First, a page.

Report on Ashland NSP Superfund Site Clean-Up


  Image of the site courtesy of the Midwest Hazardous Substance Research Center at Michigan State University.

Image of the site courtesy of the Midwest Hazardous Substance Research Center at Michigan State University.

 

LWV Community Advocates Kim Bro, Betty Harnsich and Shari Eggleson attended an update on Superfund cleanup in Ashland on Monday 6/16/2014. Following is their report.

 


Ashland NSP Superfund Site


 

Ashland’s lakeshore in the vicinity of the old sewage treatment plant, marina, and Kreher Park was contaminated 100 years ago by coal gasification operations conducted by NSP’s predecessor (NSP assumed its liabilities).  The oily, tar-like contaminants seeped into the upland soils and groundwater, and contaminated sediments found their way into Chequamegon Bay.  After years of studies and negotiations, NSP has finally commenced the clean-up of the land portion of the contamination this summer, in accordance with plans approved by DNR and EPA. 

NSP has built a fence around the site and is sealing off the area with a steel barrier wall along the lakeshore and a clay barrier trench around the other three sides of the site.  There is quite a lot of noise right now and some odor from digging the trench.  NSP has installed eight continuous air monitoring stations around the perimeter of the site both at the lake level and at the upper level to make sure levels of contaminants in the air in the vicinity do not exceed safe levels. They also have a person who regularly walks around the fence line with an air monitoring unit. There is more infrastructure to be installed: a concrete pad to hold the contaminated soil and a giant tent-like building that will cover the "thermal desorption unit."  This unit will heat the contaminated soil so hot that the contaminants will burn completely to carbon dioxide and water.  This Phase I is expected to be completed in January, 2015, at a cost of $28-40 million.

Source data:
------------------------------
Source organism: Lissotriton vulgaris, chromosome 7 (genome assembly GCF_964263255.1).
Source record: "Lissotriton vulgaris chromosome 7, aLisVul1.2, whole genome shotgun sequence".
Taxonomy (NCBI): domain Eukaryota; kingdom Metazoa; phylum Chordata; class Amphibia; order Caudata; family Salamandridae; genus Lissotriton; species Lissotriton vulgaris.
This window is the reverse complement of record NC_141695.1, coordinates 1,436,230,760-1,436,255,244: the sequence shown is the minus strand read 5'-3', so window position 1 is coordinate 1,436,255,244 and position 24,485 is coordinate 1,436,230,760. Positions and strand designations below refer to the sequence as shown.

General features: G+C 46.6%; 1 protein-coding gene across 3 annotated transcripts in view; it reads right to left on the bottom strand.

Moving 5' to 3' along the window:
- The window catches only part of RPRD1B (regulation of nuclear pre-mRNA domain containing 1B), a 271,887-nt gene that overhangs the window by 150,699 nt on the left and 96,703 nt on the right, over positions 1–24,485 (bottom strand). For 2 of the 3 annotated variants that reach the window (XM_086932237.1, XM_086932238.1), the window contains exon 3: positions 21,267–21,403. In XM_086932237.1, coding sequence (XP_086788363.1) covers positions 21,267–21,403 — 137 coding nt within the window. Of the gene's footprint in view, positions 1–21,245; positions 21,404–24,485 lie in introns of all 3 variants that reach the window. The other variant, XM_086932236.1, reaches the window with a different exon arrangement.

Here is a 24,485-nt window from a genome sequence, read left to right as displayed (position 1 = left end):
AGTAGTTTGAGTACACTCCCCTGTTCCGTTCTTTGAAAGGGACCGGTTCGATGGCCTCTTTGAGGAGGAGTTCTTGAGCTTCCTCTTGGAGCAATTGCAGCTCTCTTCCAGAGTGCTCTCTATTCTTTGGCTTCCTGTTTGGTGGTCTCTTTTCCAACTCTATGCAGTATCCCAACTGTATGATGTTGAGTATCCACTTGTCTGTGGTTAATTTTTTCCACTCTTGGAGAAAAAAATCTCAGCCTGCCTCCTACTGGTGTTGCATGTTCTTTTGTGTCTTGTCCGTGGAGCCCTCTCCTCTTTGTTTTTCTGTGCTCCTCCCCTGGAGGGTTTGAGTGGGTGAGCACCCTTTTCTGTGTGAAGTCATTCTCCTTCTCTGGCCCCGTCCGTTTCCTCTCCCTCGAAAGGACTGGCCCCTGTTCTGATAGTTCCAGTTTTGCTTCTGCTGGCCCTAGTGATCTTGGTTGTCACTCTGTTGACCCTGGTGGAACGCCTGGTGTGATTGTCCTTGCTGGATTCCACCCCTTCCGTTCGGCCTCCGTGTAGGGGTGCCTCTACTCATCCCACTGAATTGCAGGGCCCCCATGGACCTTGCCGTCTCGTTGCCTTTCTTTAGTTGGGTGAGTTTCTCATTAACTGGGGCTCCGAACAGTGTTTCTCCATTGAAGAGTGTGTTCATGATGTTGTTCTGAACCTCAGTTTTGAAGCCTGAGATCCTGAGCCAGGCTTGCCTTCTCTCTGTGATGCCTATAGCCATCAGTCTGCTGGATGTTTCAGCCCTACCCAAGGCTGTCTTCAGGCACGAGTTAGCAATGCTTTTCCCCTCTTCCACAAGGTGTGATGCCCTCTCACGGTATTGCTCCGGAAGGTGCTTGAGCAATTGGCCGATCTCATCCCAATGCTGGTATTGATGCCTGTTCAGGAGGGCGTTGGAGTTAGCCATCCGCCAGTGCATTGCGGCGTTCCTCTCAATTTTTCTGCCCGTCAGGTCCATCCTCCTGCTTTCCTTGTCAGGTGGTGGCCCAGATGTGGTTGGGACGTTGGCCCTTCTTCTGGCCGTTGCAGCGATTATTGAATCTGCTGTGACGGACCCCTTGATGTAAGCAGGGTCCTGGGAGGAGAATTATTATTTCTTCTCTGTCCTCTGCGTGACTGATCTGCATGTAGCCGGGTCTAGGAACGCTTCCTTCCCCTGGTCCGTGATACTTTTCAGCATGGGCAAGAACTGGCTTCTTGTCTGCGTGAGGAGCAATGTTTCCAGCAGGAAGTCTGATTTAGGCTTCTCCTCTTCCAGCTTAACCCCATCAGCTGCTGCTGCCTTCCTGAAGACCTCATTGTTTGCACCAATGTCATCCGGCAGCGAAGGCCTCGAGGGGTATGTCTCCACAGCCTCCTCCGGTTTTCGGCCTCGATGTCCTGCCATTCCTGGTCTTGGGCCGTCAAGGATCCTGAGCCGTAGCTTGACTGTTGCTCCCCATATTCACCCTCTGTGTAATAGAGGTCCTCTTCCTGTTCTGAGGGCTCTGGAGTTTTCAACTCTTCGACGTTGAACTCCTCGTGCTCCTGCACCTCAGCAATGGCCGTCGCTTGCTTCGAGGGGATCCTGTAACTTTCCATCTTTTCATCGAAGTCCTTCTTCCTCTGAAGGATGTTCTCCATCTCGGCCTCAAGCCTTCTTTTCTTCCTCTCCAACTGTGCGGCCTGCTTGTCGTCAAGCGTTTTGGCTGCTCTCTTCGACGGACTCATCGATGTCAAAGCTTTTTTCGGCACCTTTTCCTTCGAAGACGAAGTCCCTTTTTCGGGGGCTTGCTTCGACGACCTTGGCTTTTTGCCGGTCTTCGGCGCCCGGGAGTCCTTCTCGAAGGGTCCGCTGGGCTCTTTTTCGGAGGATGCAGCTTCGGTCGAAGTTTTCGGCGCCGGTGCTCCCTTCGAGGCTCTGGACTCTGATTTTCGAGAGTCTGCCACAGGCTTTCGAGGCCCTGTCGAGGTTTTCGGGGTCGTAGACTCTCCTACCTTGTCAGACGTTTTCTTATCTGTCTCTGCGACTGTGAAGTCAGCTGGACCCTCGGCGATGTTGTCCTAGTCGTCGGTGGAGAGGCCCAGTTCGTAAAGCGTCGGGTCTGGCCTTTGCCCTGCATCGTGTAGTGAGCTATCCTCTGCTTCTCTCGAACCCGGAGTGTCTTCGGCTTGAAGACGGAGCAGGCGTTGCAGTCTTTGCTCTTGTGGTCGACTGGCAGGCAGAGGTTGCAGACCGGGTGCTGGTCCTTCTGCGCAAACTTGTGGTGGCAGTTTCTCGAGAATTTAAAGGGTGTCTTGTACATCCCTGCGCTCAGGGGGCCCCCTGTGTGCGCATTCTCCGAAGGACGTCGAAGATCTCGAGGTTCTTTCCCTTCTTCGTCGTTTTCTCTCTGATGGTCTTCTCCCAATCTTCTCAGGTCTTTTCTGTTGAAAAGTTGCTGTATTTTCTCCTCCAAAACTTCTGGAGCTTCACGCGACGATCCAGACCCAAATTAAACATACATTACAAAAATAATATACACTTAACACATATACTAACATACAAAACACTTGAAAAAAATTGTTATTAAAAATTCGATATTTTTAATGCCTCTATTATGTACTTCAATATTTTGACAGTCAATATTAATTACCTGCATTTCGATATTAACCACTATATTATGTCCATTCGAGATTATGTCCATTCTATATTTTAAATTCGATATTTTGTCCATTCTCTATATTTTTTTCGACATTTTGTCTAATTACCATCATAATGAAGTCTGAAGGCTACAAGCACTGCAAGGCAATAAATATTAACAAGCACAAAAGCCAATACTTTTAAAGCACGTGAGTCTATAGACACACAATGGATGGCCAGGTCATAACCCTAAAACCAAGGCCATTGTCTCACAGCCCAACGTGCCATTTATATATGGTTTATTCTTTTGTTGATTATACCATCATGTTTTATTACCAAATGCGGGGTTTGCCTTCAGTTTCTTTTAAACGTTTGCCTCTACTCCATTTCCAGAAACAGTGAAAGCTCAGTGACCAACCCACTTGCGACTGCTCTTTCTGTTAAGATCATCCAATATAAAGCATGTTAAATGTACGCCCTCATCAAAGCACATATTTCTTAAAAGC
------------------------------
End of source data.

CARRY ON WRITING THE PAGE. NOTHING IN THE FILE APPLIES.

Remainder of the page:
Later this summer, NSP plans to start a pilot project authorized by the EPA “Record of Decision” to attempt to show that the contaminated sediments in the bay can be safely and effectively removed using a wet dredging process rather than the more expensive dry dredging process already approved by EPA.  That project is scheduled to be completed in October.  An agreement for implementation of this Phase II of the project (contaminated sediment remediation) must still be negotiated.

There also is an issue about what happens to the wastewater generated at the site, from dewatering activities and from the groundwater extraction (pump & treat) systems.  There will be a treatment plant on the property, but it has not yet been determined what will happen to the treated water.  It could be discharged to the Ashland Wastewater Treatment Plant, or it could be discharged directly to Lake Superior.  Continued monitoring of this issue could be needed.

Betty Harnisch and Kim Bro have been representing the LWV/ABC on the Citizens Advisory Council established some time ago to advise the agencies working on the project and act as community liaisons.